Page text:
A WOMAN has spoken out about the childhood she lost to sexual abuse and rape at the hands of her step-father, who has been jailed for 16 years.

Amy Groves, now 24, and her sister Emma Faulkner, now 26, of Brighton, were both victims and have taken the brave decision to waive their anonymity so that Amy could speak out and spread awareness of abuse.

Mark Gearing forced what the judge described as his "secret and dark life" on Amy, from the age of seven, his sentencing at Lewes Crown Court heard last week.

Gearing, 48, indecently assaulted his two step-daughters, going on to rape Amy on numerous occasions up until the age of 14 when she first went to police.

Speaking exclusively to The Argus, Amy said her ordeal had "ruined my childhood".

She said: "The abuse took things away from me I will never be able to have again. He took my innocence."

Amy has now called on schools to educate children over the dangers of grooming and said there is not enough training or support for parents in trying to deal with abuse.

“I think if I was told about it at school I would have said something. That’s where the system goes wrong," she said.

Gearing, who grew up in Portslade and was latterly of Princess Avenue in Worthing, denied the seven counts of rape and seven counts of indecent assault against him, even after a jury at his retrial unanimously found him guilty. A jury could not come to a decision at his initial trial last year.

Gearing's defence solicitor, Sarah Thorne, argued that he had been "a good father and grandfather" and that he had never been involved with the police before.

But Judge Charles Kemp told the court Gearing posed a serious risk to society.

Addressing Gearing in summing up, Judge Kemp said: "You were in a relationship with the girls' mother. You were in a position of trust but instead you abused them for your own sexual gratification.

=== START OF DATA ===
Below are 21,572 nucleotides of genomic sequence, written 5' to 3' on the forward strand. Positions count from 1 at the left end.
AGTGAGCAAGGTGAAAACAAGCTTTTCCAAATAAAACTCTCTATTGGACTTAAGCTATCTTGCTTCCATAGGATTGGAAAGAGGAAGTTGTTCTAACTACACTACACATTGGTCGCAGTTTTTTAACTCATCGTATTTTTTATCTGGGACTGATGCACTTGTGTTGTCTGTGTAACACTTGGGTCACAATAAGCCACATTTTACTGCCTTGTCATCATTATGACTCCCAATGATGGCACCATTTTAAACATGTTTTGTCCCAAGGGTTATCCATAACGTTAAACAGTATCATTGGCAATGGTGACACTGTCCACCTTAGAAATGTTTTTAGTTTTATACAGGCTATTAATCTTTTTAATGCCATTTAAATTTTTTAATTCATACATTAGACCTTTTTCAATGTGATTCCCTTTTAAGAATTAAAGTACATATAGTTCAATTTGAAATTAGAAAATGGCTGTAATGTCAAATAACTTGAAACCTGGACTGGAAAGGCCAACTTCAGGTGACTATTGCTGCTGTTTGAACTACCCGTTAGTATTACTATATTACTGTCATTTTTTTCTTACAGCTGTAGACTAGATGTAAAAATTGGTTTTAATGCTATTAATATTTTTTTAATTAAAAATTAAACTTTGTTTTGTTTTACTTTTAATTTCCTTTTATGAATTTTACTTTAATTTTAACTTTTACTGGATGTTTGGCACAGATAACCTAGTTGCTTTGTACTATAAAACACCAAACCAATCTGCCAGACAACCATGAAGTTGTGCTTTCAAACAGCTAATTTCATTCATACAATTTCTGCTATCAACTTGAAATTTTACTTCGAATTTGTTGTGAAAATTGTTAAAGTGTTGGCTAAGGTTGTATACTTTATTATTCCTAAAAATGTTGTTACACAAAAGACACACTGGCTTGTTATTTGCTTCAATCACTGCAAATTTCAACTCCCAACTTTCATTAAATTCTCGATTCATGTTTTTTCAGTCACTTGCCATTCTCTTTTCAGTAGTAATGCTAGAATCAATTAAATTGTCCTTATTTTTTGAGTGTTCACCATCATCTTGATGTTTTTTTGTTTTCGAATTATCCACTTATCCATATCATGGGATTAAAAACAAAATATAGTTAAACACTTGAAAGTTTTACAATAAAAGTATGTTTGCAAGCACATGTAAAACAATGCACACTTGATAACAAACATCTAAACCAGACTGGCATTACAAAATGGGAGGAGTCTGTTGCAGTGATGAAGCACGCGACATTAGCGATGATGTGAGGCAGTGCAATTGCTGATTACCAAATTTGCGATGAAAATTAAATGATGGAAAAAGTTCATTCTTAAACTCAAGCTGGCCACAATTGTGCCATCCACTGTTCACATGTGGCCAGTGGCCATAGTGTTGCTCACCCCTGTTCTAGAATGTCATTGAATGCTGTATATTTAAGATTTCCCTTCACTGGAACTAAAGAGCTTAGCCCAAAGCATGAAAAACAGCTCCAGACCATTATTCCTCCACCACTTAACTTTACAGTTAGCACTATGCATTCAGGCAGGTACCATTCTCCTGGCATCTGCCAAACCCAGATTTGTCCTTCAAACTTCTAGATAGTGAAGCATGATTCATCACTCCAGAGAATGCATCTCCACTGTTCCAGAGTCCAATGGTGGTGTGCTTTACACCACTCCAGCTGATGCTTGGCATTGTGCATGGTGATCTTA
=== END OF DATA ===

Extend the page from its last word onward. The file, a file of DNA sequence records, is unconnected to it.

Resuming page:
"It was a secret and dark life over years of yours all those years ago.

"You were previously of good character. You have lost that good character in the most spectacular of fashion."

Gearing was handed 16 years in prison, with an additional four on licence, and will also be subjected to an order preventing him from living in any household with any child under the age of 16 or having any unsupervised contact with any female under the age of 16.

He is also subject to a sexual harm prevention order for the rest of his life.


The Argus:

FOR Amy Faulkner and her sister Emma, their stepfather was the closest thing to a dad they could get.

Growing up in Valley Road, Portslade, in the mid-1990s with their mother and stepfather, the family looked similar to any other from the outside looking in.

Mark Gearing would cook them dinner and “do the normal dad things” with them at home, filling the void left behind after their father passed away two years earlier when they were aged one and three.

In 1999, Gearing lost his job at a plastic bag factory and focused his attentions on his stepdaughters, then aged just seven and nine.

He would often spend time alone with his stepdaughters while their mother worked late shifts to make ends meet.

Amy exclusively told The Argus: “He just wanted to bond as father and daughter … I was just trying to find love with my parents.”